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Debussy

La Mer - An introduction

From La Mer's groundbreaking new compositional techniques to the turmoil of Debussy's private life, Andrew Mellor delves into this wild and fantastical masterpiece of musical impressionism.

Why the name?

That’s an easy one. This masterpiece does what it says in its title - it describes the sea (or 'la mer' in French). But Debussy might as well have given his orchestral painting an English name, given that he put the finishing touches to it while gazing from the window of a British coastal hotel in Eastbourne!

When La Mer was first performed in 1905 by a large orchestra (given depth by four bassoons and colour from two harps, a tam-tam and a glockenspiel), many Parisians saw the straightforward title and expected a description of the sea like the one they'd heard in Debussy’s turn of the century opera Pelléas et Melisande.

What they got was a full advancing of the revolutionary compositional techniques Debussy had first explored 12 years earlier in his Prélude à l’après-midi d’un faune.

Debussy: La Mer

Recorded 1978

Claude Debussy La Mer 1. From Dawn Till Noon On The Sea (De l'aube à midi sur la mer) Orchestre de Paris, Daniel Barenboim

Debussy: La Mer

Recorded 1964

Claude Debussy La Mer 2. Play Of The Waves (Jeux de vagues) Berliner Philharmoniker, Herbert von Karajan

Debussy: La Mer

Recorded 2003 (Live)

Claude Debussy La Mer 3. Dialogue Of The Wind And The Sea (Dialogue du vent et de la mer) Lucerne Festival Orchestra, Claudio Abbado

Need to know

La Mer saw Debussy develop the musical language that would come to be known as musical ‘impressionism.’ In Debussy’s eyes, Romanticism had been exhausted. As an alternative, he developed a language of implication and suggestion that was influenced by the work of impressionist painters, who used short, built-up brush strokes and multiple colours that left narrative detail to the imagination of the observer while conjuring a new sense of light and movement. Debussy’s orchestra became a medium for exoticism, beauty and colour.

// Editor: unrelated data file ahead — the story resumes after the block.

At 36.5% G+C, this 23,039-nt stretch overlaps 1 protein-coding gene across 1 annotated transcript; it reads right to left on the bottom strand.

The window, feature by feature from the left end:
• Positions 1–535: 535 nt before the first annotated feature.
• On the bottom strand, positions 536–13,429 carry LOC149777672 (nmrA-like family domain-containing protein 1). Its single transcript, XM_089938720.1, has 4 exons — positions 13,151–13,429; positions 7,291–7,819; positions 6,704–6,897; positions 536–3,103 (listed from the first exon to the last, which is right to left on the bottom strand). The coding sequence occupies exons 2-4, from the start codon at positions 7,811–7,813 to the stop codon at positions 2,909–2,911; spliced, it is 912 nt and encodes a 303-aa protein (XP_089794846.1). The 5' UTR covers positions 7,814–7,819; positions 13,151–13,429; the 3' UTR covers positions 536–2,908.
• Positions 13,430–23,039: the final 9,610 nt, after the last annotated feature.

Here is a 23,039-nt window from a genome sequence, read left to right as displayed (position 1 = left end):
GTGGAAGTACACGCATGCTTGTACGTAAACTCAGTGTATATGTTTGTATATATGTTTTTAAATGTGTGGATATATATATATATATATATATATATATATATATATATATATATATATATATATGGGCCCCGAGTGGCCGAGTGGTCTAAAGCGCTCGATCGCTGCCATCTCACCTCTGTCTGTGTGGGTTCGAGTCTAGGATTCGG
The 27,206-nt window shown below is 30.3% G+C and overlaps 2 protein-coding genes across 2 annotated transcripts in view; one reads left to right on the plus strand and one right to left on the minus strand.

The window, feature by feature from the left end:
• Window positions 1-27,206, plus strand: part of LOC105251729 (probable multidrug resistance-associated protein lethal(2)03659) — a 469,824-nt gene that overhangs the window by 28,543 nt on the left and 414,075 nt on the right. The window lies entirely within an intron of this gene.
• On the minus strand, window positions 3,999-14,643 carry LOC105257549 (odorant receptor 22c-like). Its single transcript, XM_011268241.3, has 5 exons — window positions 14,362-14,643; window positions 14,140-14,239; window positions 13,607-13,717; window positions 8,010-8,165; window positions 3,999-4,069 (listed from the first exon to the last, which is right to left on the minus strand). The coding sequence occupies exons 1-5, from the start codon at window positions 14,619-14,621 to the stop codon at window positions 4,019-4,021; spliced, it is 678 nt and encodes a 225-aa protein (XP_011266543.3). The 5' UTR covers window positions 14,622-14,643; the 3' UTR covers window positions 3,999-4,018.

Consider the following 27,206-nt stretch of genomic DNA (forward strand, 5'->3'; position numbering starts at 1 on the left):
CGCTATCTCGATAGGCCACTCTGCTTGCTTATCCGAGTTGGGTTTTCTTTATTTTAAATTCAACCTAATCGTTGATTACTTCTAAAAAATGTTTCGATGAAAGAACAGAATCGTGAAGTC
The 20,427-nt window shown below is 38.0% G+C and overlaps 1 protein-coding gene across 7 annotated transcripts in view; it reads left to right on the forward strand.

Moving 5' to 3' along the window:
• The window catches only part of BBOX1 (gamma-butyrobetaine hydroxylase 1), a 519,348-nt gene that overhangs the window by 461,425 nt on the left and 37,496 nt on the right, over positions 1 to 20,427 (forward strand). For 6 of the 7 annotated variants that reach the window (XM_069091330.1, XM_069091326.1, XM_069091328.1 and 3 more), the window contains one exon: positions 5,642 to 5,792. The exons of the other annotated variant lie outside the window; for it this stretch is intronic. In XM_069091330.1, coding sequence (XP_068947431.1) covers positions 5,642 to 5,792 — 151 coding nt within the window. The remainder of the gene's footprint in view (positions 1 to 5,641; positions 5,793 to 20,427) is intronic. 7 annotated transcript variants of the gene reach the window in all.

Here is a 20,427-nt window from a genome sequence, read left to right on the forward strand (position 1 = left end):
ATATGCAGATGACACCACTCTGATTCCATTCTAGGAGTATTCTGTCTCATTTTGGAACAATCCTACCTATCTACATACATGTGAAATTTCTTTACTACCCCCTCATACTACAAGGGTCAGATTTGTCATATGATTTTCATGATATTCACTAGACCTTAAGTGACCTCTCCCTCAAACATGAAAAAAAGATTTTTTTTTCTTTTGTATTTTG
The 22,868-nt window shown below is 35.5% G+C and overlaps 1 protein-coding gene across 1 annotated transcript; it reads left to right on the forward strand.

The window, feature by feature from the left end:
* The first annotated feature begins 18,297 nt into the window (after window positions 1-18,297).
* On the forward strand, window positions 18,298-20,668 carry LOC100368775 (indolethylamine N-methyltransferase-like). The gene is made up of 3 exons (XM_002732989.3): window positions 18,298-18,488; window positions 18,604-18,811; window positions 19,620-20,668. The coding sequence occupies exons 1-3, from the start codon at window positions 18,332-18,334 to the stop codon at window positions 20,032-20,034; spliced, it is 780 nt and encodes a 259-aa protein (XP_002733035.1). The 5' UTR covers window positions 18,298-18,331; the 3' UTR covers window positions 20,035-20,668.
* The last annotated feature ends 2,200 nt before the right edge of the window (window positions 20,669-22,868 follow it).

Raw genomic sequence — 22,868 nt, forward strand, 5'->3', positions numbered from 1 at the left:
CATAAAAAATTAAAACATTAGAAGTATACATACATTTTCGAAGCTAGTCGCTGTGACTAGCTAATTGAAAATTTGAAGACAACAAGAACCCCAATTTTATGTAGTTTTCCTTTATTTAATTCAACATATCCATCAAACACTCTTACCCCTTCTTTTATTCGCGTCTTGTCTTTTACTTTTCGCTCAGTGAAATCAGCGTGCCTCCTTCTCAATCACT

La Mer consists of three symphonic sketches, each a series of elusive episodes and superimposed patterns that encompass a huge descriptive range: 'From Dawn to Noon on the Sea' ('I particularly liked the bit at quarter to eleven' joked Erik Satie after the premiere); 'Play of Waves' and 'Dialogue of the wind and the sea'. The middle of the three sketches is perhaps the most obviously ‘impressionistic’: a world of surface spray and fragmentary happenings akin to those of a Monet canvas.

Debussy was not in good shape when he was working on La Mer. The composer had walked away from his former life, leaving his wife for the singer Emma Bardac and in doing so, losing almost all of his friends. There are numerous occasions in La Mer where Debussy appears to pit a single motif – perhaps a wave or a sea bird – against the churning, cruel ocean. A picture, perhaps, of the composer’s feelings of isolation as he battled the tide of public opinion?

Where have I heard it before?

That’s a hard one: even the sharpest of ears probably couldn’t pick out much in the way of a signature ‘tune’ in La Mer, given its structure of superimpositions. But there’s an outside chance you’ve heard it as sampled by the Norwegian electronic composer Biosphere in the track 'Shenzhou'.

Can I play it?

With difficulty! The best way to play La Mer is to join a high-quality orchestra. There are a few arrangements for piano with four hands – one by Debussy himself – but you’ll need to lighten those fingers, get your technique up to scratch, and find an equally talented friend if you want to brave it. If you're a string player, you may be interested to learn that there's a piano trio arrangement of the work by Sally Beamish, commissioned by Trio Apaches in 2013.